Loop-based Parallelism

OKL is based on the parallel loop structures found in OpenMP and parallelization of work in blocks/groups found in CUDA and OpenCL.

For example, the most basic OpenMP code looks similar to

#pragma omp parallel
for (int i = 0; i < N; ++i) {
  // Parallel work
}

CUDA and OpenCL basic code would look similar to

__global__ void loop(const int N, ...) {
   const int id = threadIdx.x + (blockIdx.x * blockDim.x);
   if (id < N) {
     // Parallel work
   }
}

loop<<<gridSize, blockSize>>>(N, ...);

The analogous OKL code for both cases would look like

@kernel void loop(const int N, ...) {
  for (int group = 0; group < N; group += blockSize; outer) {
    for (int id = group; id < (group + blockSize); ++id; inner) {
      if(id < N) {
        // Parallel work
      }
    }
  }
}

Two things to note in the above code snippet include:

  1. The use of @kernel to state the loop function is actually a kernel
  2. The for-loops contain a 4th statement with outer and inner labels

We use notations such as these to expose a mix of loop-parallelism and levels of parallel granularity (outer/inner vs block/thread or workgroup/workitem). We’ll start by describing the outer loops (for-loops with the outer label) and inner loops (for-loops with the inner label).

Outer Loops

The outer loops should contain work that is completely parallel and independent of order. For example

for (int i = 0; i < 5; ++i; outer) {
  work(i);
}

could be executed in the expected order

work(0);
work(1);
work(2);
work(3);
work(4);

or in a totally random order

work(0);
work(1);
work(3);
work(4);
work(2);

Additionally, since the iterations can be done in parallel, work(...) blocks could start and end in random order due to latency/throughput factors in memory and work loads. However, it does not mean that work(0), work(1), or work(i) needs to also be executed in parallel.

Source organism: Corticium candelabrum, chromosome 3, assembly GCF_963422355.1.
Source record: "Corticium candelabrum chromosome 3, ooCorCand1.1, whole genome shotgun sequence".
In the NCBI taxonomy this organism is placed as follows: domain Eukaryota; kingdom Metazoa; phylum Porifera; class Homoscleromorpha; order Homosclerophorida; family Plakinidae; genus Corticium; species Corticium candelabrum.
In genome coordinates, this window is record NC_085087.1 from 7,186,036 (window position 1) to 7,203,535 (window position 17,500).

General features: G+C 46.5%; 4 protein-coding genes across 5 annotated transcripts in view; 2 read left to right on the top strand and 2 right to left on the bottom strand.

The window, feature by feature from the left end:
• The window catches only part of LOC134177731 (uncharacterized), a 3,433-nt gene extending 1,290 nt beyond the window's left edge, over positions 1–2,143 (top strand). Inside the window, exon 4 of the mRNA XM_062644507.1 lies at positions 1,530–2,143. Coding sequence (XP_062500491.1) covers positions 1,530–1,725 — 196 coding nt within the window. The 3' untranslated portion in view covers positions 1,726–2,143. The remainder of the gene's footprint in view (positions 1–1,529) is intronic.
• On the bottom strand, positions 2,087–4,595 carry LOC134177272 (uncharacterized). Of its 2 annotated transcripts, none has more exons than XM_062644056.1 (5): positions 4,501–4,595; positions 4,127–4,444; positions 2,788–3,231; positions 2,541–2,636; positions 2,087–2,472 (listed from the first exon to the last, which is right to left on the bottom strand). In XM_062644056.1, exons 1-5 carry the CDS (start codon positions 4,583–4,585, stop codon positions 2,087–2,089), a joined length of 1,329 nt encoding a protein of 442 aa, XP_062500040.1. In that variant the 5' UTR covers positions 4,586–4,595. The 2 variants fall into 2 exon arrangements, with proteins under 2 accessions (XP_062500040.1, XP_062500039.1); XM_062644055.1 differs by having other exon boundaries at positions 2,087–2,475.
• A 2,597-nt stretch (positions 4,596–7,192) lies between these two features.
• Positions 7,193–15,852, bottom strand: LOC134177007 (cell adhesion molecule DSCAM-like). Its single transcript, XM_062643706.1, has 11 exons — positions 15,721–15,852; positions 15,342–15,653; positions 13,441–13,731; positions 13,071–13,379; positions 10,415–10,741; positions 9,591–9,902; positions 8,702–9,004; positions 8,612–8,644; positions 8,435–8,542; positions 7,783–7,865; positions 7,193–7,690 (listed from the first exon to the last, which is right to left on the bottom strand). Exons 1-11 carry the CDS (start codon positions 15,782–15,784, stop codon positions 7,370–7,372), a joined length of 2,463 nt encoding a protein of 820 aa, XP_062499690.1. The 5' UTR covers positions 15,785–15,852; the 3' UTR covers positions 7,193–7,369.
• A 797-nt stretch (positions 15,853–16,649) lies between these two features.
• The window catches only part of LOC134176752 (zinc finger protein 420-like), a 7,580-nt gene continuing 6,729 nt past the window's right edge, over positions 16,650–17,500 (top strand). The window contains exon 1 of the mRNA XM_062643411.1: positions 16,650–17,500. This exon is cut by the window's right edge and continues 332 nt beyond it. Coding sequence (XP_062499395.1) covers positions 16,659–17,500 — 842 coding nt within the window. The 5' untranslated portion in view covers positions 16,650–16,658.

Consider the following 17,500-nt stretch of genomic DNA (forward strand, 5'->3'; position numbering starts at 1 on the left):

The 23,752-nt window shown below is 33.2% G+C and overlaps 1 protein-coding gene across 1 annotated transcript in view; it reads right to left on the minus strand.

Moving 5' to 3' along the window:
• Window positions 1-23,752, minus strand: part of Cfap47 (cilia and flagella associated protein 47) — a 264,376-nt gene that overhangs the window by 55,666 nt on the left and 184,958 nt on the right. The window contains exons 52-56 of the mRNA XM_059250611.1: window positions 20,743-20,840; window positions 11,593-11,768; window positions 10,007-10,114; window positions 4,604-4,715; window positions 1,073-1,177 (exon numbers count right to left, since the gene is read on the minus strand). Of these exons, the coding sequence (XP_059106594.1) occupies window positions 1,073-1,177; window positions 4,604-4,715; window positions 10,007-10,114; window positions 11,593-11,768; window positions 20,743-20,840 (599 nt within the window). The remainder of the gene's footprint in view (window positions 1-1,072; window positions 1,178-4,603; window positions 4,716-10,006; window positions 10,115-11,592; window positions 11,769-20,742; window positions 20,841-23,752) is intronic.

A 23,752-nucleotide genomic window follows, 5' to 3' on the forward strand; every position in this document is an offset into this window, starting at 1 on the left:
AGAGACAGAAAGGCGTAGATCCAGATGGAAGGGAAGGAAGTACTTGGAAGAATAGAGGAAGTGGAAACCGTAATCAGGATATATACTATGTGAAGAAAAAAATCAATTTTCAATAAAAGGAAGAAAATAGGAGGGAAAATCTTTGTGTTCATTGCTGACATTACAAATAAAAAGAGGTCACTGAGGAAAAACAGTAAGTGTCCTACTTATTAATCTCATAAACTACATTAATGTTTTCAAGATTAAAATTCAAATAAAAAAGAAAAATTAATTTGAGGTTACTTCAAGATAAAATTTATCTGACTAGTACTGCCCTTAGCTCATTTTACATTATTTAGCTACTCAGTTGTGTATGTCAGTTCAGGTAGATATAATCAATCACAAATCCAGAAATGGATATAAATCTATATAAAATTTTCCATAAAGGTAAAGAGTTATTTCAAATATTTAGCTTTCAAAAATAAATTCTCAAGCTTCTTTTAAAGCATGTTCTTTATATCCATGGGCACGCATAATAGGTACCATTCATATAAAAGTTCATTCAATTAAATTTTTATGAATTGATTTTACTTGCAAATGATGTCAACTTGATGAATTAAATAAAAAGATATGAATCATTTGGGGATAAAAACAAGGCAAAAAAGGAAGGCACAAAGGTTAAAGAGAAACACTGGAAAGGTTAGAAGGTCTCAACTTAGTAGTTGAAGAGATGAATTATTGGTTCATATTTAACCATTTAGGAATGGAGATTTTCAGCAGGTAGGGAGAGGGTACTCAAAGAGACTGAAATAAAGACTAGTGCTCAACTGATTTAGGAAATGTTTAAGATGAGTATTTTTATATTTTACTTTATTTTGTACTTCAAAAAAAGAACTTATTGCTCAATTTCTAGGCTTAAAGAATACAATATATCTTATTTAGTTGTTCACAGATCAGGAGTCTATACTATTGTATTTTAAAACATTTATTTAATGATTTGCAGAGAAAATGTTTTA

The second level of parallelism is introduced inside inner loops, where we also parallelize the work inside work(i).

Inner Loops

Similar to outer loops, the order of inner loop iteration cannot be guaranteed. However, the one big difference between the outer and inner loops is the ability to synchronize between inner loops.

For example

for (...; outer) {
  for (int i = 0; i < 5; ++i; inner) {
    work(i);
  }
  // Wait until work(0), work(1), ..., work(4) are finished executing
  for (int i = 0; i < 5; ++i; inner) {
    // More work
  }
}

The importance of this difference might not be clear until we expand on different memory spaces inside OKL.

Outer and Inner Loops

The question now is

Why have two levels of parallel granularity?

We would like to expose the many levels of parallelism in current many-core and multi-core architectures such as

  • CPU: Cores/threads and vector instructions
  • GPU: Multiprocessor, warps, and execution units

Outer loops represent parallelism at a higher level than inner loops

  • CPU: Threads
  • GPU: Multiprocessor

while inner loops act at a lower level

  • CPU: Vector instructions
  • GPU: Execution units

Knowing the distict parallel levels helps when tuning the amount of iterations in outer and inner loops. A loop such as

for (int o = 0; o < N; ++o; outer) {
  for (int i = o; i < (o + 1); ++i; inner) {
  }
}

achieves the same work as

for (int o = 0; o < N; o += 16; outer) {
  for (int i = o; i < (o + 16); ++i; inner) {
  }
}

However, the latter leverages lower-level parallelism better than the first example, possibly decreasing computation time.

Picking a balance between outer and inner loop sizes is heavily dependent on the device architecture. Advice would be to aim for a power of 2 for inner loop sizes to make use of vectorization.